Endothelial function of the skeletal muscle resistance vasculature declines with advancing age, contributing to maldistribution of muscle blood flow during physical activity and a loss of functional capacity in the elderly. Although aerobic exercis training is commonly prescribed to counter endothelial dysfunction in the elderly, the rate of compliance to aerobic exercise training programs is low, often due to their strenuous nature. Thus, clinically-significant improvements in physical function are not obtained by many individuals placed on aerobic training programs. There is a need to develop feasible non-pharmacological interventions that enhance blood flow capacity in this population or in high-risk patients who cannot perform moderate aerobic exercise. Low-load, prolonged-duration ankle dorsiflexion, which stretches the muscles of the calf, is prescribed in patients with limited range of motion and to counter foot drop in post-stroke patients. Acute changes in muscle length alter muscle blood flow;therefore, it is likely that repeated, prolonged changes in muscle length, created by dorsiflexion splinting, alter the regulation of muscle blood flow, and represent a viable modality to augment endothelial function and functional capacity in the elderly. Our preliminary results in a rat model of aging indicate that a program of daily ankle dorsiflexion splinting dramatically improves endothelium- dependent vasodilation of resistance arteries of the soleus muscle. The overarching purpose of the proposed work is to test the hypothesis that performance of daily ankle dorsiflexion splinting improves endothelial function and lower leg muscle blood flow in the elderly. To test this hypothesis we will perform a preclinical study in aged Fischer rats (Aim 1), and clinical study in aged human subjects (Aim 2).
In Aim 1, blood flow distribution to the lower hindlimb muscles will be evaluated in vivo during acute splinting and immediately following splint removal. Following 4 wks of daily splinting, hindlimb muscle blood flow will be measured at rest, and during walking exercise. Endothelial function of resistance arteries will be assessed ex vivo, and analysis of endothelial mechanisms that contribute to enhanced endothelium-dependent dilation will be investigated.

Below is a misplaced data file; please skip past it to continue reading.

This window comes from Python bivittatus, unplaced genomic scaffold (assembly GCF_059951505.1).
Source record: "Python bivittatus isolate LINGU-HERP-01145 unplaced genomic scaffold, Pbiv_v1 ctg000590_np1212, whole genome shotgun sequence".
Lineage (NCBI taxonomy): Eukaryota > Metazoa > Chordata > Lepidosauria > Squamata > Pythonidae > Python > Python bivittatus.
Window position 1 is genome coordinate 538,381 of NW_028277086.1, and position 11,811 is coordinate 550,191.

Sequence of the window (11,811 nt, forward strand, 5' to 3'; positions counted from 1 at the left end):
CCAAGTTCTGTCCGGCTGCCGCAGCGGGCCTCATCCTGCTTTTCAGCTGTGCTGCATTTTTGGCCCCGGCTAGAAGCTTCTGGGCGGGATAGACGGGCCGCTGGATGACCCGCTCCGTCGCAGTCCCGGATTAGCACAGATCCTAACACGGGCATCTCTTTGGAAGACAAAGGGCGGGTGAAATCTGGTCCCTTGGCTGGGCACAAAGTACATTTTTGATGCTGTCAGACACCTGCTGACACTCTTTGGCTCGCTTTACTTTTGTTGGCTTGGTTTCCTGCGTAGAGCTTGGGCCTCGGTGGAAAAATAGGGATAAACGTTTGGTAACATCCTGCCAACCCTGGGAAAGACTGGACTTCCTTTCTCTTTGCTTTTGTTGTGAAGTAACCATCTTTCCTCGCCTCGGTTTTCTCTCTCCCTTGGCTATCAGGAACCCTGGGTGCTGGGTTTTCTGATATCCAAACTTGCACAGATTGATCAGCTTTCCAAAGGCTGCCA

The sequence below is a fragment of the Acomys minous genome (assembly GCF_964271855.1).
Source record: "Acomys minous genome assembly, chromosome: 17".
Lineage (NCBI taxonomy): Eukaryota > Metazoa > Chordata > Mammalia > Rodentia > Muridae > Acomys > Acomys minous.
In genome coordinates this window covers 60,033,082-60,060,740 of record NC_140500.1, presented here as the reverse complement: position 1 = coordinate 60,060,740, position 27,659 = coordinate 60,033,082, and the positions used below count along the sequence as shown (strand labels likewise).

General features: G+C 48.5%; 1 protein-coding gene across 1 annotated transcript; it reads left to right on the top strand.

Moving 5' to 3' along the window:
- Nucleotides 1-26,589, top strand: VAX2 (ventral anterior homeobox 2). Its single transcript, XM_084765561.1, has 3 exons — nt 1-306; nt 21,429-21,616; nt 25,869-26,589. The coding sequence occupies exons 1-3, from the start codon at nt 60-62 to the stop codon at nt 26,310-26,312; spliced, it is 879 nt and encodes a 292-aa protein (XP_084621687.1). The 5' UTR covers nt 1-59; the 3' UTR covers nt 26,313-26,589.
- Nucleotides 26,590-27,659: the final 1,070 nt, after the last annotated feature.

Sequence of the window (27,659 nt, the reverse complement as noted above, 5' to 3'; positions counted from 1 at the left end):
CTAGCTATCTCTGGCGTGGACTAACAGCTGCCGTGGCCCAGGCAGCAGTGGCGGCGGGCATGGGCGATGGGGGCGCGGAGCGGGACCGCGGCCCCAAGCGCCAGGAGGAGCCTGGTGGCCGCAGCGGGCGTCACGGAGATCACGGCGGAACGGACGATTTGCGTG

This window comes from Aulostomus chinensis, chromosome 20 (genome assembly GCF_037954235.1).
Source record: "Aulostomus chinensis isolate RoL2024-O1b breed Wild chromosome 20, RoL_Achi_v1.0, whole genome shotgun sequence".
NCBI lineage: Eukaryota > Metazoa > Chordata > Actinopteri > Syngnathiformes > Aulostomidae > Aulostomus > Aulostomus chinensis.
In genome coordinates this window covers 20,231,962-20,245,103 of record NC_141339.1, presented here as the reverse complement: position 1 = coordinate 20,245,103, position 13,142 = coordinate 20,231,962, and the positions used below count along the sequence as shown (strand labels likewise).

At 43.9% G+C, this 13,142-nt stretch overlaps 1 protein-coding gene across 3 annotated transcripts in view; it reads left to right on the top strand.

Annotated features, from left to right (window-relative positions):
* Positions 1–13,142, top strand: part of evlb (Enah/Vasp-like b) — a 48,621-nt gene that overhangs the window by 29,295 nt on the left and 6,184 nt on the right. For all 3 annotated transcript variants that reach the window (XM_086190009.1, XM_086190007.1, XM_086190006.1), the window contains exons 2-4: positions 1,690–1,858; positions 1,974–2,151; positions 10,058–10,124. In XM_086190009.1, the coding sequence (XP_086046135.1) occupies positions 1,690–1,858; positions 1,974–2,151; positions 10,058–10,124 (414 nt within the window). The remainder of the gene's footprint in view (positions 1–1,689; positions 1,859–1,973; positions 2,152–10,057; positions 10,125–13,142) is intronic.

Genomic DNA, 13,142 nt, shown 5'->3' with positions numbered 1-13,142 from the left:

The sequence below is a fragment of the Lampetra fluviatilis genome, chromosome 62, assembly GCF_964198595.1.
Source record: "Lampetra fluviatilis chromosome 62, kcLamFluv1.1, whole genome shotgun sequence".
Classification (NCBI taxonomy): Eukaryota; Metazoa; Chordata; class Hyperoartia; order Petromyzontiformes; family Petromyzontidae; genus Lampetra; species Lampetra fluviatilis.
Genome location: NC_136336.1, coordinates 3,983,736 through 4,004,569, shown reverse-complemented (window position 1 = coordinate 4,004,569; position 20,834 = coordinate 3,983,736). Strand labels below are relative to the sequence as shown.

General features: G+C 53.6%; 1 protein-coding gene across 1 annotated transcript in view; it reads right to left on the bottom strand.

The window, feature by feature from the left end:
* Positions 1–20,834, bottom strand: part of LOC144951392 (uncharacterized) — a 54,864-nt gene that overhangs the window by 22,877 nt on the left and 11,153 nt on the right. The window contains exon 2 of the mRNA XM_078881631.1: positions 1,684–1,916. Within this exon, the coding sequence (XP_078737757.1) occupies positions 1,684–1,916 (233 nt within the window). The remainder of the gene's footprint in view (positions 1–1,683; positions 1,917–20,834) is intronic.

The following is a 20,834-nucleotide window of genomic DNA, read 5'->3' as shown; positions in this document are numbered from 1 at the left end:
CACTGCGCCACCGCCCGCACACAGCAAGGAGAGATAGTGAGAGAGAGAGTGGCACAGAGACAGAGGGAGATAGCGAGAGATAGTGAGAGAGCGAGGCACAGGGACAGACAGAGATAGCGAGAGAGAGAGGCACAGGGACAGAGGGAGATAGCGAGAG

In Aim 2, we will test the hypothesis that daily ankle dorsiflexion splinting (4 wks) improves endothelial function o the popliteal artery and lower leg resistance vasculature in sedentary, older human subjects. This work will determine whether a safe, non-invasive intervention (dorsiflexion splinting) can be used to improve endothelial function in elderly individuals. In addition, a program of daily dorsiflexion splinting, if shown to improve endothelial function in healthy older sedentary subjects, could be rapidly translated to clinical populations.
Endothelial function, muscle blood flow, and muscle functional capacity decline with age. The goal of this study is to determine whether daily ankle dorsiflexion splinting improves endothelial function and muscle blood flow in the aged lower leg. A rat model of aging will be used to identify endothelial mechanisms that contribute to splinting-induced improvement of endothelial function in lower leg hindlimb muscles, and a clinical study will be performed to determine whether ankle dorsiflexion splinting improves endothelial function of the popliteal artery and calf resistance vessels in older, sedentary human subjects.